These tips are especially helpful for weeding small letters and numbers, or weeding intricate Mandala designs.
1. Use The Right Blade
Most vinyl cutting machines have a range of different blades. For example, the range of Cricut blades includes the fine point blade, the deep cut blade, and the rotary blade (among many others). You want to use the correct blade for each material you are cutting.
Check the instructions of the material you’re using to ensure you’ve got the correct blade!
It’s also important to check that there are no bits of paper or vinyl stuck to the cutter blade, and that it is completely clean.
If you cut vinyl with the blade set too low, you will end up pulling away the design with the area to be weeded.
And if you cut too deep, you’ll have to wrestle with a butchered carrier sheet!
Setting the cutting machine to cut at the right depth will make weeding a lot easier. Make sure your dial is turned to the correct material setting. If you’re ever unsure, do a test cut to check if your settings are right for the specific type of vinyl you are using.
I used the Cricut Explore Air 2 for many years, and I don’t know how many times I forgot to set the dial to the correct setting before cutting. These days I mostly use the Cricut Maker, and the material setting is selected on screen before cutting.
3. Use Quality Vinyl
Now that your cut settings are perfect, it’s important to work with great vinyl.
A quality vinyl with a quality carrier sheet will:
weed much easier
look a lot better
last longer without cracking or fading
Siser EasyWeed is our favorite HTV – it cuts well, weeds well, looks fantastic, and lasts the distance!
You will save a lot of time during the weeding process with this vinyl thanks to its easy weeding and pressure sensitive backing.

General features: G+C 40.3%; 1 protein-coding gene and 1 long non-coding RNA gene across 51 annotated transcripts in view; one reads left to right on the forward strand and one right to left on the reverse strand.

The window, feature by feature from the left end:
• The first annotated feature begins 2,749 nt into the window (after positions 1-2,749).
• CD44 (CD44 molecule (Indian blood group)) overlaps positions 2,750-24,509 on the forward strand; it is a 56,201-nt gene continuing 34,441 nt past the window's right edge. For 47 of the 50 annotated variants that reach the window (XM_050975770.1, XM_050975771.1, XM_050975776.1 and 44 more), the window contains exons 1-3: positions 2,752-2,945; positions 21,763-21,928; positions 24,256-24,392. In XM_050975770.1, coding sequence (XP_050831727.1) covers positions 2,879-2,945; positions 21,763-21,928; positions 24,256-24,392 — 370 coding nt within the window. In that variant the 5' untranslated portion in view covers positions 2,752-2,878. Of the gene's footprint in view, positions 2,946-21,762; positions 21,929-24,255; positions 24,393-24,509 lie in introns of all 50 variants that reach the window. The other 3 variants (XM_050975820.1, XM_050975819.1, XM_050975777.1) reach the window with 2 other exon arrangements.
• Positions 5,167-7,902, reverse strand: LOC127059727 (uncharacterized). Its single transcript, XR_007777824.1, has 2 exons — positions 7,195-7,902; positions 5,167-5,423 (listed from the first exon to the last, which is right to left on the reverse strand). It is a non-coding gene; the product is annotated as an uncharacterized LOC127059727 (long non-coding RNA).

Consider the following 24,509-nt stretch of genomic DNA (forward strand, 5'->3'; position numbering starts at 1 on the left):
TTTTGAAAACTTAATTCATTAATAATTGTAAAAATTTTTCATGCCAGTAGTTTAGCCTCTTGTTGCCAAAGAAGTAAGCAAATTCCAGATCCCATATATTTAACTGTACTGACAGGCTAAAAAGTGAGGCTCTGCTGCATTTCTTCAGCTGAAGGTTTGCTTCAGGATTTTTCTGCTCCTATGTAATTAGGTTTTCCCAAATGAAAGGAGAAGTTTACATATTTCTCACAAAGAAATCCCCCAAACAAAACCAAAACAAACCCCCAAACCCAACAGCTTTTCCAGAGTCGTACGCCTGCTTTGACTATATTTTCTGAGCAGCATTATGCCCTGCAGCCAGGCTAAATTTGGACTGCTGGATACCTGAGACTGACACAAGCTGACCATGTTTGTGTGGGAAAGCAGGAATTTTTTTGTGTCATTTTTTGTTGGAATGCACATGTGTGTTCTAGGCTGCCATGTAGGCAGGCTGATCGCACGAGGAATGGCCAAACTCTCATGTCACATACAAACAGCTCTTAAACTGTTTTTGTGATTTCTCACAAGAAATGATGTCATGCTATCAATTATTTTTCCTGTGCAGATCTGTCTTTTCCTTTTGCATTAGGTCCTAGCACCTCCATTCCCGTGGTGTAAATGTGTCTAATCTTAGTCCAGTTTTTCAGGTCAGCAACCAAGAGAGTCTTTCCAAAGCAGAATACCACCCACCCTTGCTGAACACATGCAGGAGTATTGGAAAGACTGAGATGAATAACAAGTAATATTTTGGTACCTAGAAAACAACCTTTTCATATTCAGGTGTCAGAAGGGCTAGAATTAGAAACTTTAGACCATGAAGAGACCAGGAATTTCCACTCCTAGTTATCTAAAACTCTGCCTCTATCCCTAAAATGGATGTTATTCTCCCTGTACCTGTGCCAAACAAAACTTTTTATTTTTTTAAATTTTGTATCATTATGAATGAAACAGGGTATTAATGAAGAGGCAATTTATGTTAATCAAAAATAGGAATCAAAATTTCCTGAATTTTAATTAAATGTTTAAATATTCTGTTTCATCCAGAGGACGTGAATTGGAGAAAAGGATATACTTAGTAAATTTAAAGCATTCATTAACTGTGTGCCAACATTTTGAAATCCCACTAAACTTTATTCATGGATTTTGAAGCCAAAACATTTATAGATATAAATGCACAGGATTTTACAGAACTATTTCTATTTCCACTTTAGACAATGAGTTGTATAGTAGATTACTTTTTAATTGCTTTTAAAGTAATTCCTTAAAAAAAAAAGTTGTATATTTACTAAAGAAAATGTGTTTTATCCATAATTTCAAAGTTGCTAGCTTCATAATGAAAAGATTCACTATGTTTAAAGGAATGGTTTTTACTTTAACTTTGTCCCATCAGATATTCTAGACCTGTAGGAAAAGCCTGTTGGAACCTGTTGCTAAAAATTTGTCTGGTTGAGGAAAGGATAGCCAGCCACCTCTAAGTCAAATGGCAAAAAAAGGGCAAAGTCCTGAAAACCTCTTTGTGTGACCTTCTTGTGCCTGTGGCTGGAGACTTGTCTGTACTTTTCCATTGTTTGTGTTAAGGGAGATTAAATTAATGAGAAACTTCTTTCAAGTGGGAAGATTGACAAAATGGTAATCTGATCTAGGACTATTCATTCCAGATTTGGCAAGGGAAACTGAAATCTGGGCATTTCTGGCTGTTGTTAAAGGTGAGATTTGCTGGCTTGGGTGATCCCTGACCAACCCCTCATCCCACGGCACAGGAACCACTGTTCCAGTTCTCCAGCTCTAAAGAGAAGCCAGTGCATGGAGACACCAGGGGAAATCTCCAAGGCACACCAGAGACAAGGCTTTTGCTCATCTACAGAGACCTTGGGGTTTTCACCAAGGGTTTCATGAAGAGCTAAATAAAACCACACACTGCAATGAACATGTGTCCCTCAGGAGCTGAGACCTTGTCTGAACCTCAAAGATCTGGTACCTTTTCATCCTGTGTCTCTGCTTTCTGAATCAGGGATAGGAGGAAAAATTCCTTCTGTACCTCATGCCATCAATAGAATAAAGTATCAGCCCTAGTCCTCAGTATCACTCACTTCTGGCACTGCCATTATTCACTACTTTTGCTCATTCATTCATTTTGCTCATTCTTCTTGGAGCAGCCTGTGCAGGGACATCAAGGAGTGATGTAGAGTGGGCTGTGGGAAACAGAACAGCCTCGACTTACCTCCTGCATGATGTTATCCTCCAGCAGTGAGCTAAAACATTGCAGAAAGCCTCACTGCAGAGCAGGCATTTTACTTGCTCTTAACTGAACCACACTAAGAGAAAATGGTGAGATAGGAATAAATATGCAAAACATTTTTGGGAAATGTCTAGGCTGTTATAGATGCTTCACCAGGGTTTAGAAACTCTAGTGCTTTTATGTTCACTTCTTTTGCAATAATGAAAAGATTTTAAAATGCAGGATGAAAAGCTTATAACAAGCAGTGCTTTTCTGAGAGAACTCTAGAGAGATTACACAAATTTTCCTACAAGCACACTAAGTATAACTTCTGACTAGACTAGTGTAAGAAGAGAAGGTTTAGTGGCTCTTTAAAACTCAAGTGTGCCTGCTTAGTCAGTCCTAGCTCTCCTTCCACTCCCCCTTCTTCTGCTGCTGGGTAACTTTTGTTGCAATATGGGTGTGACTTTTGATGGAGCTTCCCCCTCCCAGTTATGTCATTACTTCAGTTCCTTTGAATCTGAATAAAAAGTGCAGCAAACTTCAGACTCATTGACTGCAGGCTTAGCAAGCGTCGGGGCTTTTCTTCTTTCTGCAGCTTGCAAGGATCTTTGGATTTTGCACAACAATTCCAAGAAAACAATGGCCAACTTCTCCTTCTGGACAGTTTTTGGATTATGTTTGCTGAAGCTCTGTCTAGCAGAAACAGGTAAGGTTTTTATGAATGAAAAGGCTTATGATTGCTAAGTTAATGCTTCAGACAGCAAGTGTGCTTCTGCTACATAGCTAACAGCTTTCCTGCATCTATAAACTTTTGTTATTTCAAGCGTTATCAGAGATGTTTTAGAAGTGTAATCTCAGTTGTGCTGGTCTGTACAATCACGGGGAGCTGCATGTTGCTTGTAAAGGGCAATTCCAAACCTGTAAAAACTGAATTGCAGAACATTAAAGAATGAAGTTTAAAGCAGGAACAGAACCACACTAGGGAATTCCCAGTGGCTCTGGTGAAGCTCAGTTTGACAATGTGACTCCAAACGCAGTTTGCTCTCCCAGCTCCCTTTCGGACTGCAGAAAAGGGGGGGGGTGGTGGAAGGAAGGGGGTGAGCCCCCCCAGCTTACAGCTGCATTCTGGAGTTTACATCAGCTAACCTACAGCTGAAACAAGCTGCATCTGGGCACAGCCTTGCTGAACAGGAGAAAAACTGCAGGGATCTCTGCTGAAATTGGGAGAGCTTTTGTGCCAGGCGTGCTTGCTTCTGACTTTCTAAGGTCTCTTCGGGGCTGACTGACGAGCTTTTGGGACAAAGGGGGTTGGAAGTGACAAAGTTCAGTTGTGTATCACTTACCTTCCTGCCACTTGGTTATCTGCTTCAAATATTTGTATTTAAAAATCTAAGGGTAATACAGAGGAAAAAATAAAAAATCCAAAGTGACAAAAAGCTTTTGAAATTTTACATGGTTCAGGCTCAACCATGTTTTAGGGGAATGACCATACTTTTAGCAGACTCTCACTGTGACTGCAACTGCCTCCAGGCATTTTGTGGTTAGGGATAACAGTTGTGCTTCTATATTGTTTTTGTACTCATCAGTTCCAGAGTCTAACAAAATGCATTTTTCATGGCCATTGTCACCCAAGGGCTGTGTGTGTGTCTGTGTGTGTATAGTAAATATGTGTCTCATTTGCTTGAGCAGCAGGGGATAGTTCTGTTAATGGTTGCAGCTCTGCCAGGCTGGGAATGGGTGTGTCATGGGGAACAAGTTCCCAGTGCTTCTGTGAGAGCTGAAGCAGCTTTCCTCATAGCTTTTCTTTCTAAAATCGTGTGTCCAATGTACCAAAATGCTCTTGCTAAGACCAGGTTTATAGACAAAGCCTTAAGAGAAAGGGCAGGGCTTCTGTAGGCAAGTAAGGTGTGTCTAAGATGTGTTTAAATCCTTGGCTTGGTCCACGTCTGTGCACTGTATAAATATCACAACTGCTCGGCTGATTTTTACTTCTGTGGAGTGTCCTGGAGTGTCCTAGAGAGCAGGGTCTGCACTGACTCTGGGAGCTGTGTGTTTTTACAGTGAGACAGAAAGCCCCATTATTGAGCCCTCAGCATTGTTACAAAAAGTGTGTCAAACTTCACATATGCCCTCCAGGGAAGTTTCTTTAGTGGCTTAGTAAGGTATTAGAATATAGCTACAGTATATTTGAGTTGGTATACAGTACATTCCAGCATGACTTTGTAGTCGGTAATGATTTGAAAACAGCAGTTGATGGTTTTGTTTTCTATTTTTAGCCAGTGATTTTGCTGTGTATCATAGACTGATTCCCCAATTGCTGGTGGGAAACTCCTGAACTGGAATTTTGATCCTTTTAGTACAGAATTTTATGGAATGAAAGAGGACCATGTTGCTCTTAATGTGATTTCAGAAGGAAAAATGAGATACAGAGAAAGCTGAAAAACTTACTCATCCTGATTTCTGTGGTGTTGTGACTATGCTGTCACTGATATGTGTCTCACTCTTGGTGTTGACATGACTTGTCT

Cricut Iron On & Vinyl
Cricut iron on is another quality brand you can use for your transfer projects. It is available in a wide variety of colors and various types, including: metallic, glitter and brights.
The label says ‘iron-on’, but Cricut HTV is perfect for use in a heat press machine as well.
What makes vinyl even more easy to weed, is what Siser calls the “heat press trick”.
Heat up your lower heat press platen for 2-3 seconds (set at around 300°F). Place your HTV on the warmed lower platen and the warmth will loosen up the adhesive on the pressure sensitive backing. This makes it really easy to pull away any excess vinyl. Watch how it’s done in the video below.
*You don’t have to use a heat press for this. Alternatively, you can (safely) warm up a surface with an iron or your Cricut EasyPress.
5. Weed Into Cavities
Let’s start talking about weeding technique!
If you can clearly see where the cut lines are, then it’s a good idea to weed out the inside cavities first before pulling up all your excess vinyl.
If you pull up the excess vinyl first and then try to get the inside cavities, your hand will stick to the carrier sheet.
Having removed the inside cavities of the letters, the next thing is to remove your main piece of excess vinyl. However, there is a right and wrong way to do this as well!
When pulling up your vinyl you need to make sure you are doing it in reverse. Effectively pulling the vinyl backwards and into the cavities of the letters. This results in fewer breaks and speeds up the weeding process!
See these two techniques in action in the video below:
6. Use Weeding Borders
Another way to make weeding even easier is to use weed-borders or boxes.